Random thoughts, dubious rants, curiosities and worthy citations on the media, politics, marketing, music, inanity, and animals, among other things. Words and pictures and stuff, mostly from south central Wisconsin USA
No, I haven't gone back to being a Republican. That was a long time ago, when Republicans still had a shared sense of history and purpose, and were not completely co-opted by religious wing nuts, greedy rich people, and power hungry war profiteers. Which means it was WAY before the Tea Party.
The reason I am glad to be here at this particular time in the state's history is that I am watching the reclamation of democracy from the front row. The events that began about four weeks ago when a young, power-hungry, corporately-owned governor said he'd use the state's National Guard to back up his attempts to crush public employee unions have put in motion a movement unlike anything I have seen before. (And coming off the Obama for America wave, that's really saying something.)
More people than I can imagine have already dissected Governor Scott Walker's so-called budget repair bill in the media and the blogosphere, so I won't do that now. The bill itself makes sweeping changes to laws governing how public funds are used and how public workers are treated. Many claim Walker is doing what he was elected to do. Many more argue that he at best is over-reaching and at worst is setting the state back 50 years while shitting on the strong Progressive heritage of Wisconsin. I loathe Governor Walker for what he's done, and have an equal level of contempt for his Republican state senators led by my own senator, Scott Fitzgerald. They duped a large number of the willfully ignorant to vote for them, in most cases against their own best interests. Disillusioned Progressives made the strategic mistake of not turning out to vote against this cabal, and now we find ourselves in a battle to save the state from all-out corporatocracy.
Yet to be living in Wisconsin right now, and especially in Madison, is to be at the center of a major movement to retake our government for the average citizen.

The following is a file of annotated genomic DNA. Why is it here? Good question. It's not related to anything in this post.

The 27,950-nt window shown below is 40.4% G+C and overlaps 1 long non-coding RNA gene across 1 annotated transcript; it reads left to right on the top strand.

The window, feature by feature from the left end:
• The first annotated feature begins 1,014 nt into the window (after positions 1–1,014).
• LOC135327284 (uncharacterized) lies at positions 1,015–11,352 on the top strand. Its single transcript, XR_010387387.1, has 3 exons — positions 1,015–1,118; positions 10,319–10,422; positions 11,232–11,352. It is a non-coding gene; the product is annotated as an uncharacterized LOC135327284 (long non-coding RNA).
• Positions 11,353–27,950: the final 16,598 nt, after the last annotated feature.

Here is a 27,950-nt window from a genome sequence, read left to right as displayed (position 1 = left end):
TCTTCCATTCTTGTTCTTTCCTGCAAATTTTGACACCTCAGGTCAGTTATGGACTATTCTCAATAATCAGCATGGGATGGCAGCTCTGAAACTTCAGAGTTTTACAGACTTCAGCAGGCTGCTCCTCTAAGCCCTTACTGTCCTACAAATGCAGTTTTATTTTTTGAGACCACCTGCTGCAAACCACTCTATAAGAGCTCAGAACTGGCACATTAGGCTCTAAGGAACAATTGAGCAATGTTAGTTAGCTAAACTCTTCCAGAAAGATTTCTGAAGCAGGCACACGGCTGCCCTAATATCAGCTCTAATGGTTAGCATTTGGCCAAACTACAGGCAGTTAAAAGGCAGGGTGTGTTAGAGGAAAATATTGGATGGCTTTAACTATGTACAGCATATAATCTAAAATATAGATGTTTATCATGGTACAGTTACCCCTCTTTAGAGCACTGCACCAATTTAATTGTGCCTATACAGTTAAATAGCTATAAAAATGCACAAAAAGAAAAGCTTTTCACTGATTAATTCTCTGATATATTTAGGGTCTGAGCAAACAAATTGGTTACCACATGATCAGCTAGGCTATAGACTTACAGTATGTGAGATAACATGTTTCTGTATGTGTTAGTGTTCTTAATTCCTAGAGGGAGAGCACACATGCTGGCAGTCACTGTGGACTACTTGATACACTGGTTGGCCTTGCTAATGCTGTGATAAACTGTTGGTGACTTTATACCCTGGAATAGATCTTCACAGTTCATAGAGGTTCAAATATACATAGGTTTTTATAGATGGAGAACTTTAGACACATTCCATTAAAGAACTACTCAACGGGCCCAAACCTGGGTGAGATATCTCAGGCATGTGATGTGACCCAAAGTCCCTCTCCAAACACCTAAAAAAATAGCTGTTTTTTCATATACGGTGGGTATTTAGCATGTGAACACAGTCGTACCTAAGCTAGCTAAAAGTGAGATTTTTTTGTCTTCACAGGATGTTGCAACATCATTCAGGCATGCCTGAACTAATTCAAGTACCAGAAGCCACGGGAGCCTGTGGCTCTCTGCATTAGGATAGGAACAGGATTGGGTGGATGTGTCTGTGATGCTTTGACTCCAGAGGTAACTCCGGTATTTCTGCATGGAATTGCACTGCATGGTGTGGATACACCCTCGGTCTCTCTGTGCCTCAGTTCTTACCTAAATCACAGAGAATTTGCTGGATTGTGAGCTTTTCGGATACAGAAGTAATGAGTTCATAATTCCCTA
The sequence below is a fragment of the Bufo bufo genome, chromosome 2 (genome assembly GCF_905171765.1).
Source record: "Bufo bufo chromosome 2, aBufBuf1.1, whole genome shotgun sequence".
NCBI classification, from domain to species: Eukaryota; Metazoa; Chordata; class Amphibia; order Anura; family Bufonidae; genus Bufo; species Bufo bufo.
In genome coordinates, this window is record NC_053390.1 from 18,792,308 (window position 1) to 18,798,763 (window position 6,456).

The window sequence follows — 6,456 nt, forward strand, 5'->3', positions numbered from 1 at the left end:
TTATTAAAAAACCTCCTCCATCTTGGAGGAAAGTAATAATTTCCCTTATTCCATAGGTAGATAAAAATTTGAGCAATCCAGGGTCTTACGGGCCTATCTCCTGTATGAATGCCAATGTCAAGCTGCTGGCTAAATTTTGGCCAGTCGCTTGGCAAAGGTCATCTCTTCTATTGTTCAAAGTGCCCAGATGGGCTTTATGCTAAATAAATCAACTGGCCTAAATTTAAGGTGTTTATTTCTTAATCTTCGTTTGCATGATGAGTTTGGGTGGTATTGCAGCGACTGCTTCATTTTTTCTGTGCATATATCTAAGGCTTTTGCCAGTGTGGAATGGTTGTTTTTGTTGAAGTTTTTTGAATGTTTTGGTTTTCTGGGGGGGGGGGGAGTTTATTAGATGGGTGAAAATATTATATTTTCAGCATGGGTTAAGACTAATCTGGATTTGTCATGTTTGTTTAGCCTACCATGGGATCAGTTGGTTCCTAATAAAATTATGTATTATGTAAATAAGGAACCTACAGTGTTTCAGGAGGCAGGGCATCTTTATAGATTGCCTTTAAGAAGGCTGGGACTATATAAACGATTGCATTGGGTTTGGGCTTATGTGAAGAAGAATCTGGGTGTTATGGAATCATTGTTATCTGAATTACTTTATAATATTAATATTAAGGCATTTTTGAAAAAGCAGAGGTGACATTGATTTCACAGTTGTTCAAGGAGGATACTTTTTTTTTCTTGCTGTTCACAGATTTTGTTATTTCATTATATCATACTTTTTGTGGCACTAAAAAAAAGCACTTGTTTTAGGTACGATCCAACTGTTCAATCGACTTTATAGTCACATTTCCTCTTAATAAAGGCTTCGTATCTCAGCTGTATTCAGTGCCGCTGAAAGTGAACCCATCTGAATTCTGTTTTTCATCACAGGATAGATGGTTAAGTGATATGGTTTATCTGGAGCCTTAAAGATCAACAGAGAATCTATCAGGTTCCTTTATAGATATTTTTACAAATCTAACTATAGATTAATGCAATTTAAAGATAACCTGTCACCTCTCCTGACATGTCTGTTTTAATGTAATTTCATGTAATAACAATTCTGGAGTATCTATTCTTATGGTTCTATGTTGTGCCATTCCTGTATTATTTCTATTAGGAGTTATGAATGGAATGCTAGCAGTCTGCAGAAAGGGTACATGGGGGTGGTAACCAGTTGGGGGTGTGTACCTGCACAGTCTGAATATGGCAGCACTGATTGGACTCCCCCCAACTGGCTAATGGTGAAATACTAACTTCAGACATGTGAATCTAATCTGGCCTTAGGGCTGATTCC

To stand in the Capitol rotunda with several thousand people, chanting "This is what democracy looks like" was an electrifying experience. Standing on the capital square, listening to speaker after speaker address crowds that broke all kinds of records for public rallies in Madison (no easy task if you think back to the late 1960s), was breathtaking. And seeing how peaceful this continued protest has been, with whole families taking part, has been nothing short of truly inspirational.
These days, I am am half way into a PhD at the University of Wisconsin - Madison's School of Journalism and Mass Communication. My research focuses on social media and how it intersects with civic engagement and political communication. What better time to be here than now? The events that have unfolded in Madison... and that are inspiring similar events in other states whose citizens are being stream rolled by Tea Party Republicans beholden to corporate masters... have come together in a large part via social media. As I have mentioned to several friends, I am living a giant lab experience.
My observation of and participation in the events in Madison have been chronicled in social media. Most of my expressions have been made on Twitter (@DaveWilcoxUW). Like many people who actively use social media technology, I don't blog as much on my own site as I used to, turning to micro-blogging throughout the day rather than posting a few times during the week. In hindsight, I regret that, especially during the past month. I've had dozens of topics pass through my head but not make it to Kerfuffle. But at the same time, Twitter has played a major role in how the whole Wisconsin Uprising has been unfolded. I'm glad I was in the middle of it. And even if you don't have a Twitter account, I hope you have taken a look at the running commentary to the left of the main posts here.
Given that tomorrow marks Kerfuffle's fourth anniversary, I pledge here and now to spend more time posting on the mother ship. As we move from protests and rallies to recalls and new elections, there is no place in the United States I would rather be than Madison, Wisconsin, tweeting and blogging and researching my brains out.